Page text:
Short version: This is not directly related to the recent mount/pet store chatter.
This post wasn't written recently. It is at least a month old. I was having a lot of trouble writing it, for no clear reason. What finally fixed that was copy-pasting what I had in an email to Gordon at We Fly Spitfires and asking if he wanted to do a quest post on the subject. I never actually sent it, trying to explain what I wanted to say resulted in me saying it, more or less. This was even scheduled several days ago, so it coming out at this time is just remarkable coincidence.
"Why is that people who do not work or choose not to work can have all the best stuff and those of us who actually pay taxes and have lives can not?" - Copied from the forums; I didn't bother to remember the poster or thread. As an individual the poster is irrelevant to the discussion.
What is this shit? When did "having a live" become the catch-all excuse for wanting to skip parts of the game or being bad? I won't say lazy, since that sounds weird since it's a game.
If this life is so great, why do they care so much about the game? When I play WoW I don't then get mad that I am bad at basketball. I wish I was better, but clearly I have decided that I care more about WoW than basketball, so my skills at basketball will suffer as a result. That doesn't mean there's something wrong with basketball. If anything, it means there's something right with it, that people who dedicate time to it are better.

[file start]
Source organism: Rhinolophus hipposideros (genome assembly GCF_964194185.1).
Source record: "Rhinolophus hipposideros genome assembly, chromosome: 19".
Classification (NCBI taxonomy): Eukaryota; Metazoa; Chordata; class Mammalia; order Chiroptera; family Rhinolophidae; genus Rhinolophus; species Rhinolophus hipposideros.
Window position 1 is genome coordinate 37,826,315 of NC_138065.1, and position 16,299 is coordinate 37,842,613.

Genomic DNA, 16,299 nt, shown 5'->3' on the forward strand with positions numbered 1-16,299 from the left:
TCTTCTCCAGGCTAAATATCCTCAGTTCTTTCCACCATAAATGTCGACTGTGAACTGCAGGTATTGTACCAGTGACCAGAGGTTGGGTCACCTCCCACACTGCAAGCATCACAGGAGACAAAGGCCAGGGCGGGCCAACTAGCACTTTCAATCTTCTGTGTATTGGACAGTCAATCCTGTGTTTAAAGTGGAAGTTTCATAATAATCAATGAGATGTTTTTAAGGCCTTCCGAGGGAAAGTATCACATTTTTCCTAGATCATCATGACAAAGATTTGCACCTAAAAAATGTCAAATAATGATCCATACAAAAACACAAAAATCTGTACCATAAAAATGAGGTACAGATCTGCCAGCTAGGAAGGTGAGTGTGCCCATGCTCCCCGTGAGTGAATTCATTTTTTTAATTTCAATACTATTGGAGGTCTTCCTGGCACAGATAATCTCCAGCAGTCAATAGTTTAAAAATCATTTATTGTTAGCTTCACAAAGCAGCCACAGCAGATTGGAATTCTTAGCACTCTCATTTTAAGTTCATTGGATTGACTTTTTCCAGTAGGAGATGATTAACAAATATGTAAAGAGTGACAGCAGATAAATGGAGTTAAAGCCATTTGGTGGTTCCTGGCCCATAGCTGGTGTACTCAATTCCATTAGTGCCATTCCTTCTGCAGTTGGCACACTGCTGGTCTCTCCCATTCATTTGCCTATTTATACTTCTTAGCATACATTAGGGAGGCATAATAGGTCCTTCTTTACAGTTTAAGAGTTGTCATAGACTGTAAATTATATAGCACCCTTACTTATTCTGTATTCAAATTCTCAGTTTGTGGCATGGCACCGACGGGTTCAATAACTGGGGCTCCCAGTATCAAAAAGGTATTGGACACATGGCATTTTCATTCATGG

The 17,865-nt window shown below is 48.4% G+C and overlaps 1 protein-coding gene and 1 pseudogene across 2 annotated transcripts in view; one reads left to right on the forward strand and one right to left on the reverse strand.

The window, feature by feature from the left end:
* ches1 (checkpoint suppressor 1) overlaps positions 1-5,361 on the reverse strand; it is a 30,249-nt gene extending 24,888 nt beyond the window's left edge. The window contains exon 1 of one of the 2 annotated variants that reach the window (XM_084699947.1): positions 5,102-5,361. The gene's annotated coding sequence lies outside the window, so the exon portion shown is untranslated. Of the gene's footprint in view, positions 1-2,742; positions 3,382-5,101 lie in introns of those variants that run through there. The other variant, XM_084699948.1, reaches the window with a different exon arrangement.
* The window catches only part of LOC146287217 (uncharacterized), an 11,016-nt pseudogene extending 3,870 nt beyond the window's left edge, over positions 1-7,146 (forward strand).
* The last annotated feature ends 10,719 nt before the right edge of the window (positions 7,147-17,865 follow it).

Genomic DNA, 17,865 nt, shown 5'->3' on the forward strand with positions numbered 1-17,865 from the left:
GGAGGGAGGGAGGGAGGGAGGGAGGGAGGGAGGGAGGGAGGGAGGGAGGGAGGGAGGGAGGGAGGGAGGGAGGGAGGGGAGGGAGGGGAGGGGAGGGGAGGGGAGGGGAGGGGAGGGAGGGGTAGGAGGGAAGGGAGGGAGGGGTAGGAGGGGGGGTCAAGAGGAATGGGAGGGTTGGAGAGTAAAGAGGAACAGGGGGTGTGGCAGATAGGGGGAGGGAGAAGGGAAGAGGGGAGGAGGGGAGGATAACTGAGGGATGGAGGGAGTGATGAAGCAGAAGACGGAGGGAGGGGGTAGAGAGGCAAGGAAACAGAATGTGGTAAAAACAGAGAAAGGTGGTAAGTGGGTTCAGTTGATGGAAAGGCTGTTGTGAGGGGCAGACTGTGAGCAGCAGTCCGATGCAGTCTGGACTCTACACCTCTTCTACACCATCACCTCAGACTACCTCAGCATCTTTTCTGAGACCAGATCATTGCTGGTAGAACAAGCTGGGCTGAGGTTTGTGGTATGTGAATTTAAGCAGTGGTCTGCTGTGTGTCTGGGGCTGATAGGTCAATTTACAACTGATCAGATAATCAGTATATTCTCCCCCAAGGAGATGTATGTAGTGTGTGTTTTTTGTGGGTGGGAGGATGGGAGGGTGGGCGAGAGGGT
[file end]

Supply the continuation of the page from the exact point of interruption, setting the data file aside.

Besides, the topic at hand, which was gold-selling, isn't a "people who have lives use this to compensate for their reduced time" deal. It's more likely to be used by extremely hardcore players who care perhaps too much; the exact opposite group!
The great irony seems to be that the "I have a life/job" people so often seem to treat WoW as a job. They cannot simply enjoy playing it. Instead they must meet their deadlines and quotas and all sorts of nonsense like that. A person who took it as a game might wish to play more and kill more, but they'd recognize that it is a game, not their place to derive life satisfaction and self-worth.
I like playing Civilization, and working takes time away from that; should I blame Firaxis and insist that games take less time? No. That would be stupid.
It all comes down to a disconnect between how much people care about their status in the game and how much they can actually play it. When someone wants more status than they can play for, there is a problem. Perhaps they would be happier in another game, but the root problem is probably with them, and so they need to evaluate where their priorities lies and not complain when they put higher priorities before lower.
WildStar: The best-laid plans of mice and gamers
13 hours ago